It’s that time once again! Here are five more ethical fashion companies for you to discover.
But first: people sometimes balk at the more expensive prices of ethical clothing. I will admit that for someone on a limited budget, it’s nearly impossible to buy a $200 sweater. So I just wanted to remind everyone that buying from your local thrift shop is a great ethical alternative. The money goes to a local store and doesn’t directly feed into the cycle of cheap clothing, plus you’re keeping clothes out of the landfill.
I recently got the go-ahead to stop wearing my surgical boot and start wearing “real” shoes again. Well, real shoes in this case are running shoes. And my last pair of (cheaply made) boot cut jeans split right when I got the okay. Running shoes and skinny jeans? Heck no. So I went to our local clothing exchange place and found four pairs of like-new bootcut jeans (Gap, Ann Taylor, Banana Republic, and Boston Proper) for a total of less than $50. Four pairs of jeans was probably excessive, but it gives me a lot of options for the next running-shoe wearing six weeks. After that, I might take a pair or two back to the same shop and get a few bucks back for them.
Anyway, now on to some additional ethical options!
My mom and I were just admiring a girl’s peplum top when we were having lunch yesterday, and this one is on sale at Mata Traders for $19.99! It’s originally retailed for $49.99, which is still a pretty great price for such a stylish piece. Mata Traders realizes that even the most traditional women, when given the opportunity, thrive in a sphere of meaningful work that is outside their homes and families.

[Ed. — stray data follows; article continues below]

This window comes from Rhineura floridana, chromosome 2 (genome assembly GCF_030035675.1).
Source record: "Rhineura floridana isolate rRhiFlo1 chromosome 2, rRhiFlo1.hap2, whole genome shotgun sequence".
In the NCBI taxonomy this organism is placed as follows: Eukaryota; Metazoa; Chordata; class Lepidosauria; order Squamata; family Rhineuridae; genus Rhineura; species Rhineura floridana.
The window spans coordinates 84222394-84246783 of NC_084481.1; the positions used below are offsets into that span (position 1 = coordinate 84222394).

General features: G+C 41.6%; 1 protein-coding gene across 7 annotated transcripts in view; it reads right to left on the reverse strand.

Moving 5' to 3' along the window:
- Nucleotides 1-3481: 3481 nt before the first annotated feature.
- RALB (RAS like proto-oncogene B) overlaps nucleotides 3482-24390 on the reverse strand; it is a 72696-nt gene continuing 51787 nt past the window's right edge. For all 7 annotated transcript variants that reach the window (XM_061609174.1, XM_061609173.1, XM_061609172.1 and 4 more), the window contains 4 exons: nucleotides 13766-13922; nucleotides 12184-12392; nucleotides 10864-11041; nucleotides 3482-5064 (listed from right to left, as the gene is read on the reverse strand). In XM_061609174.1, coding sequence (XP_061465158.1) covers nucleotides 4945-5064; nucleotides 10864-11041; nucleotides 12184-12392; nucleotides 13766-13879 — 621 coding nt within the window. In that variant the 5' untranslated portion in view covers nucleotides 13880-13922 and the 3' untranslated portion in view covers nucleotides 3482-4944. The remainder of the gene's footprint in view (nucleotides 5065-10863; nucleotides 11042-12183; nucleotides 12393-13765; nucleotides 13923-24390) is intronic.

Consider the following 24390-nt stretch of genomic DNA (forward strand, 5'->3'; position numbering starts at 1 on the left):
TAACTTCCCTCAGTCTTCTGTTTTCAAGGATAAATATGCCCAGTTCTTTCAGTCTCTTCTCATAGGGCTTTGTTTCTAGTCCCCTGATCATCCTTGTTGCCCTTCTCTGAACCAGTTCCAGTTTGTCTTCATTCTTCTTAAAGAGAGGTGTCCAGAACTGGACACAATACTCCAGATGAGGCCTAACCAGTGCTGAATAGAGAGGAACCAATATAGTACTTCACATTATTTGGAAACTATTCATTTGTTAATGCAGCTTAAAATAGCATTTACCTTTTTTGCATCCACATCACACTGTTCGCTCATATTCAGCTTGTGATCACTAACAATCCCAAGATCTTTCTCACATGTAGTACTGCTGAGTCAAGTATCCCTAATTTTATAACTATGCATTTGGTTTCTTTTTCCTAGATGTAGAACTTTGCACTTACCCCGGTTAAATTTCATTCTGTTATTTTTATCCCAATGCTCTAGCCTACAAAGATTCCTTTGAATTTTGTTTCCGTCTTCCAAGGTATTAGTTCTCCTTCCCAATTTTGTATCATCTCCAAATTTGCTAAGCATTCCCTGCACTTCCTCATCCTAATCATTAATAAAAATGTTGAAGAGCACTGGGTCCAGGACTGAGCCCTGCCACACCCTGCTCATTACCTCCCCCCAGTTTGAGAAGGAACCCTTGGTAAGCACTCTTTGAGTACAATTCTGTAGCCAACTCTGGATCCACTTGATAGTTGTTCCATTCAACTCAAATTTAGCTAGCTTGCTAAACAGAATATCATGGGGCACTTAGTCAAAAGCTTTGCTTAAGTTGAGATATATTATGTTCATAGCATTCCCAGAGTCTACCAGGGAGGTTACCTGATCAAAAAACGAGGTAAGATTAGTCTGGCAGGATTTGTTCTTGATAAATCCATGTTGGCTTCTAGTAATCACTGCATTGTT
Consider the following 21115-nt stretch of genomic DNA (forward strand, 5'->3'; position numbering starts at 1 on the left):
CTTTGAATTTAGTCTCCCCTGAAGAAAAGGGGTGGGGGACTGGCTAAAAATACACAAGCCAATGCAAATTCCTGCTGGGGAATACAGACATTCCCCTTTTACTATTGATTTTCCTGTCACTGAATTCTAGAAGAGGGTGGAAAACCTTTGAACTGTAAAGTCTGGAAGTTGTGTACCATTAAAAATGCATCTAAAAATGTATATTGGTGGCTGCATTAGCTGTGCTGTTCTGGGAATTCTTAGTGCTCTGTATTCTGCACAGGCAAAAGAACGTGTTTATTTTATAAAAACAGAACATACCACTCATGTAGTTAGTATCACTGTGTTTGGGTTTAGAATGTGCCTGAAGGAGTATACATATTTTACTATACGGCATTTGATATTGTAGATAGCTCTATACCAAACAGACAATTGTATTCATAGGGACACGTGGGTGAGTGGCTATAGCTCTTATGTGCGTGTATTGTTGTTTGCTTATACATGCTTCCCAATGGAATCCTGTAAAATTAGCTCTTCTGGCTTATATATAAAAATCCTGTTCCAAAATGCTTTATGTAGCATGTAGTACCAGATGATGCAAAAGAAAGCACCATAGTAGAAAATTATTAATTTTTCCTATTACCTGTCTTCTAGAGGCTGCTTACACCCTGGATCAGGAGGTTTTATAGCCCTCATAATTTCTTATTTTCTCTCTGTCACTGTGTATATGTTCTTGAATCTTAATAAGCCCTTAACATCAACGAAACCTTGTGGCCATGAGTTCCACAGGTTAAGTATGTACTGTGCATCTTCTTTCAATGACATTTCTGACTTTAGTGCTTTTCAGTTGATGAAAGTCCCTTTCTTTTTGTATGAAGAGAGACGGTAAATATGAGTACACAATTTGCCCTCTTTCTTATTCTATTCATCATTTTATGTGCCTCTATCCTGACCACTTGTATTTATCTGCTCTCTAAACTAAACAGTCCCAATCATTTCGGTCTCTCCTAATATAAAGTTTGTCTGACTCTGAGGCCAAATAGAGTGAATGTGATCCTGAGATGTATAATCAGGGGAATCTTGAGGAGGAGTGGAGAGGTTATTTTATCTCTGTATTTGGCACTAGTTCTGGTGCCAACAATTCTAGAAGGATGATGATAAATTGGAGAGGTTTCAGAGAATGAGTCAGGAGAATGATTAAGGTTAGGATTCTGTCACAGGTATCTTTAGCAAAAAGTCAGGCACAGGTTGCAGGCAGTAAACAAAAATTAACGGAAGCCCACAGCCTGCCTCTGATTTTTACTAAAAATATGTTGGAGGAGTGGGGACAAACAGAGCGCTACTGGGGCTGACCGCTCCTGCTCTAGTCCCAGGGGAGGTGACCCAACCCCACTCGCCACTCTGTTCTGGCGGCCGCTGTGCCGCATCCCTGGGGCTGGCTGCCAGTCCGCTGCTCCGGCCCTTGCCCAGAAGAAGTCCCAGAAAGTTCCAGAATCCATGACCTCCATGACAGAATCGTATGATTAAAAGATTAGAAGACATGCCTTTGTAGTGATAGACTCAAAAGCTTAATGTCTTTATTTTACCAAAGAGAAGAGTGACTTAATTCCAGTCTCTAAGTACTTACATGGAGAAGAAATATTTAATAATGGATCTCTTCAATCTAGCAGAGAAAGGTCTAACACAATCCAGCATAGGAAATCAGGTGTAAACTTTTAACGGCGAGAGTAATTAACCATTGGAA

I was looking for some cute ethical dresses on Etsy and found Minxshop. Their little shop is full of wonderful things, but I am enamored with the ikat top on this dress — that little peek-a-boo on the back is so special! Love pretty much everything in this ethical shop based in Portland, OR.
Trying to choose one thing from Indigenous was nearly impossible, but I finally chose this sheer drape tee ($52). I love the peachy color and the soft feel of the top. Indigenous’s mission is to elevate artisans in the poorest regions of South America to renowned status in the handicraft textile market while preserving their rich cultural heritage.
Ethos Paris believes that they can bring about the change needed, by producing stylish, green, fashion-forward apparel, while raising consumer awareness and setting an example of sustainability. Fabulous mission, don’t you agree? Also fabulous is this twist top ($56)!
Speaking of running shoes above, New Balance is working toward a more ethical production system for their products. 1/4 of their shoes are made and assembled in the USA (and are labeled so). They are the first to admit there is still a ways to go, but I like the idea of supporting a company and their products that are moving in a sustainable direction. Not going to lie — living in Boston for a couple years means I kind of love these special edition Boston running shoes (with a nod to St. Patrick’s Day yesterday!).
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